Limitations – We All Got‘ Em

Not everyone was meant to be a parent. Or at least not everyone was meant to parent humans. Clearly Bob and I are qualified to raise and nurture canines, as evidenced by the five canines that we have raised and nurtured. But after spending a week with my niece and nephew, I think we can safely say that we were not cut out for the whole parenthood thing. We probably could have pulled it off if we’d had children, but again, as evidenced by our canines, our children would more than likely be slightly wild and poorly behaved.

It isn’t about the love at all. We love these, our godchildren, with total abandon. They are adorable and sweet and, but for the occasional tantrum, (my nephew is 2 and 1/2 – tantrums are in his job description) really well behaved. For me it is about the patience. I don’t so much have it. I don’t know where my sister-in-law and brother get it. Maybe there was a patience supplement in the prenatal vitamins and she shared them with him. Or maybe there was a particularly compelling chapter or two about patience in one of the many parenting books they’ve read. All I know is I’ve known my brother a long time – like his whole life – and this patience thing he’s got going on is new.

Blonde girl

Some people are, however, meant to aunt and uncle. And Bob and I are definitely in that team photo. Bob had a head start on me with his five nieces and nephews, but they were all in their teens by the time I came along. I can only conclude that my highly skilled aunt-ness makes me some kind of prodigy.

Adult man hugging a blonde girl crying.

Uncle Bop Bop, as he is know by the under three foot crowd, taught our nephew to catch. And not only to catch, but to catch a football! I know, right? It was epic. Bob considers it his responsibility to nurture any athletic tendencies that the little guy displays. My brother is not without athleticsm. He is just from more of a golf, tennis and soccer background, where Bob hails from the football, hockey, baseball neck of the woods. And while my sister-in-law has made it abundantly clear that my nephew will not actually play football, Bob wants to nurture any and all sporty leanings. I think it is because he has seen me run and worries that my spaz gene might somehow infect the kid.

I played my share of monster trucks with my little gear head, though apparently I did it wrong because my version of play was met with “No! Aunt Di Di! Like this!” followed by a demonstration of the correct method (which really didn’t differ significantly from my original version, leading me to believe that monster trucks is a very nuanced game.) I learned what an excavator was and how it is pronounced in toddler-ese. I even found a t-shirt with an excavator on it that was just someone’s size (no, not Bob’s).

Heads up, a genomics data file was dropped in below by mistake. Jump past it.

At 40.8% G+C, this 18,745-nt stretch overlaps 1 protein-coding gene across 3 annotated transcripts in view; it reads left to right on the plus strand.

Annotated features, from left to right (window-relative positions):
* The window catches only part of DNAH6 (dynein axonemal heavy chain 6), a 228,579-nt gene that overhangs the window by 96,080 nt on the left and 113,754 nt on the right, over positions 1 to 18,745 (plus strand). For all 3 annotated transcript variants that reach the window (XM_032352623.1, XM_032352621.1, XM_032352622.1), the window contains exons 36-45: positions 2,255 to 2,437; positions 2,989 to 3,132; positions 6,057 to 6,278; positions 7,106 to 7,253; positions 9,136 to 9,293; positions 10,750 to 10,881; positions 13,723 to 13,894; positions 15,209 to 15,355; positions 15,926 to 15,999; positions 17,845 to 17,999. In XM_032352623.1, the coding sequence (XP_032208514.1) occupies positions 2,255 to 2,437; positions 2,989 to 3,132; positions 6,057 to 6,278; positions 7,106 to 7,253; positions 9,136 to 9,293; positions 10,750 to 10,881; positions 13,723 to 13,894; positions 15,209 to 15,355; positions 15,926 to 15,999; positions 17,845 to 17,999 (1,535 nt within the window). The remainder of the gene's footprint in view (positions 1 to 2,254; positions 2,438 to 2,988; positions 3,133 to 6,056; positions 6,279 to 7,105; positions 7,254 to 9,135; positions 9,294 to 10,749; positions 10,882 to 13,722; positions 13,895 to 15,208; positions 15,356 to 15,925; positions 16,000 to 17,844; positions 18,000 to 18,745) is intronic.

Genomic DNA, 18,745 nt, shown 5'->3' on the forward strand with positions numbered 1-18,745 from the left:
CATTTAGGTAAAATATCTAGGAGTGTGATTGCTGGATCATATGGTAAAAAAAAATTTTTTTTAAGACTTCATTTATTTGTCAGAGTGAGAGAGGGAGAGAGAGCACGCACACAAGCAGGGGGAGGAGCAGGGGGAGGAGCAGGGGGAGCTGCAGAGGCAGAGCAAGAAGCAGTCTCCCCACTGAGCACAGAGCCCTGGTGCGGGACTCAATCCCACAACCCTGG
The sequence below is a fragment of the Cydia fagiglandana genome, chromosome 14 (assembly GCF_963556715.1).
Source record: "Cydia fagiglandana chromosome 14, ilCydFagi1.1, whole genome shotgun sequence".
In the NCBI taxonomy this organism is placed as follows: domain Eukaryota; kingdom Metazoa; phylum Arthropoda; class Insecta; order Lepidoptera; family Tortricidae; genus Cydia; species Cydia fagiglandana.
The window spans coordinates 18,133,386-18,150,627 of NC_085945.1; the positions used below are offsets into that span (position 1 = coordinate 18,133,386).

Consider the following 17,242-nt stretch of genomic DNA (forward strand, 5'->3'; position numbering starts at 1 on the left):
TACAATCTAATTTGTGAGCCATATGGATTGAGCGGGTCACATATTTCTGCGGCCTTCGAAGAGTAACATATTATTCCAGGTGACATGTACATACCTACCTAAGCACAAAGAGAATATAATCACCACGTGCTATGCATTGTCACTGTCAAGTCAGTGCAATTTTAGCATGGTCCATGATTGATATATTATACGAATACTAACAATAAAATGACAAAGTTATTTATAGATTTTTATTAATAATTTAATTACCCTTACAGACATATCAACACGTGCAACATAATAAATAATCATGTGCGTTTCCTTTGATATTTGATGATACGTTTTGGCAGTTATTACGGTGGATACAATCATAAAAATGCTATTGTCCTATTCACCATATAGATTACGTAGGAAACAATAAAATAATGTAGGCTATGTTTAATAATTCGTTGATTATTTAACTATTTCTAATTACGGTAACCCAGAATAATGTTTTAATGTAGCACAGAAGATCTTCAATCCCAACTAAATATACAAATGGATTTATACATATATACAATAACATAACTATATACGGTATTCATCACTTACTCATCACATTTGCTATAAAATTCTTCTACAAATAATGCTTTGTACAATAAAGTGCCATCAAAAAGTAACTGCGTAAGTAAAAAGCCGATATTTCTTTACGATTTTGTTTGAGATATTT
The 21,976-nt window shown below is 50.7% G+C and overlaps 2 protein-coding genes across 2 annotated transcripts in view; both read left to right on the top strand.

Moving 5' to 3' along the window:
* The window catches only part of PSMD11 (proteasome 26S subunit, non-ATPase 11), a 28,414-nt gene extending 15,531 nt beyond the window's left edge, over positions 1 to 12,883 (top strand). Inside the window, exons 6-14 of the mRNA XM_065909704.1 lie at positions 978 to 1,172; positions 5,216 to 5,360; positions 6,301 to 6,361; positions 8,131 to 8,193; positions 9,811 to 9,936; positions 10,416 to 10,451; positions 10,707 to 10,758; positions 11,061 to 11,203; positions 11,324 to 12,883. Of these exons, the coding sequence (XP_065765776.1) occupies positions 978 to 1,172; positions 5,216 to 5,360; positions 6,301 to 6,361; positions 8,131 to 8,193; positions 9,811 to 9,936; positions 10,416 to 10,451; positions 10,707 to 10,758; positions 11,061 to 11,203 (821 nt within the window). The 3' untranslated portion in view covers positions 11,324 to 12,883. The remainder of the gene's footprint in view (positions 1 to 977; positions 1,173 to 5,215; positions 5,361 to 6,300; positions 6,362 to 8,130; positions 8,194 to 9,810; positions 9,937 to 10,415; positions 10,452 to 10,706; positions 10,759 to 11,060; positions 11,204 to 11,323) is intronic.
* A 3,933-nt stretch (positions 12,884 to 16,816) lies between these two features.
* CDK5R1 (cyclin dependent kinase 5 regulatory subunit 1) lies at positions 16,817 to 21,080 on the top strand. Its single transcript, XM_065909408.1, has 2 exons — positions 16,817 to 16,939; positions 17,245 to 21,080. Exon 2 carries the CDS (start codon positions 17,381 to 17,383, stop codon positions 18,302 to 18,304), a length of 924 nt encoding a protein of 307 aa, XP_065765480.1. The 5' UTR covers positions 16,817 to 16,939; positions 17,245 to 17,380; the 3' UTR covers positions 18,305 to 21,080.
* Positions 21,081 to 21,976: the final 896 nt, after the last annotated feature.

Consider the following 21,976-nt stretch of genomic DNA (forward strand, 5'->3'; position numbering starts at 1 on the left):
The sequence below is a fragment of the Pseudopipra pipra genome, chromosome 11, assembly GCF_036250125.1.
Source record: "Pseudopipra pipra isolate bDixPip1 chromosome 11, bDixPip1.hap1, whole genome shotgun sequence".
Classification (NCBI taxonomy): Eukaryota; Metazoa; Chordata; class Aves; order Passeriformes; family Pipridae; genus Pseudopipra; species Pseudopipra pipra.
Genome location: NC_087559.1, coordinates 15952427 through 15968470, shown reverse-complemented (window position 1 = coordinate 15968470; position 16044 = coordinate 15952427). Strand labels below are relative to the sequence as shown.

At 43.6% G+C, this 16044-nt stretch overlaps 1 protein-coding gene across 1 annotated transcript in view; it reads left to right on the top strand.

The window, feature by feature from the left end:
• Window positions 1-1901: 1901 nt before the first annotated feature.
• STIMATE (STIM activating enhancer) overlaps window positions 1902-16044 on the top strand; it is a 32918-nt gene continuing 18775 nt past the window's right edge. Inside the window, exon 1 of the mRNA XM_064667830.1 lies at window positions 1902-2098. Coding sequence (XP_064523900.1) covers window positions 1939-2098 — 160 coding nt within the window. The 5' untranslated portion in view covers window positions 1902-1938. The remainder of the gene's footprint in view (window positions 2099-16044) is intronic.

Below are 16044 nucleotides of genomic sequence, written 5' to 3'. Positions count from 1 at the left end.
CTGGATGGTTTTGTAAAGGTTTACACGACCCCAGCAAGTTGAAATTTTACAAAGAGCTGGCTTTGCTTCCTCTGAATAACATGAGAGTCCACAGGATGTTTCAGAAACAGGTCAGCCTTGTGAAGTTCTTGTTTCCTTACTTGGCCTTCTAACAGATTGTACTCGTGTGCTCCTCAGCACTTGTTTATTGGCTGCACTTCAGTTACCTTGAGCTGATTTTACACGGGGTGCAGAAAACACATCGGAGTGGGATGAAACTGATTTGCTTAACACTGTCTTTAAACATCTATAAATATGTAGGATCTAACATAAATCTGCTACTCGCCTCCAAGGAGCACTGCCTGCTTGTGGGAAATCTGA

My niece, at nine months old, is too young to be indoctrinated into Uncle Bop Bop’s sports program or the delicate ballet of monster trucks so we mostly just bonded over hair: her lack of it and my abundance of it. I think her plan was to pull enough of mine out, one tiny fist full at a time, to fashion her own wig. Or quite possibly she thought all my hair was unsightly and was just trying to tidy me up to look more like her. Either way there was hair pulling. There was also peek-a-booing, giggling and some really good snuggling.

Little boy being hugged between man legs

But the thing about these two charming little people is that when they are awake, they are in motion. They are almost always in need of something: a diaper change, a book to be read, a bottle, a game to be played, a sippy cup, a nap, a snack or the removal of a foreign object from their mouth. And it never ends. I was only left alone (and by alone I mean me and Uncle Remote Control) with them for a total of three, maybe four hours tops. I didn’t break them or anything, but I am pretty sure I couldn’t do that full time.

Little boy biting the edge of a table

It was a wonderful, relaxing and bonding week. As I do each time I visit with my brother’s family, I was left with such admiration for them as parents and such gratitude for the amazing experience we get to share with them, however briefly. I was also glad to come home where it is totally acceptable for me to put my rambunctious “child” in his crate while I tend to the laundry or take a nap.

Two couples with their children outdoors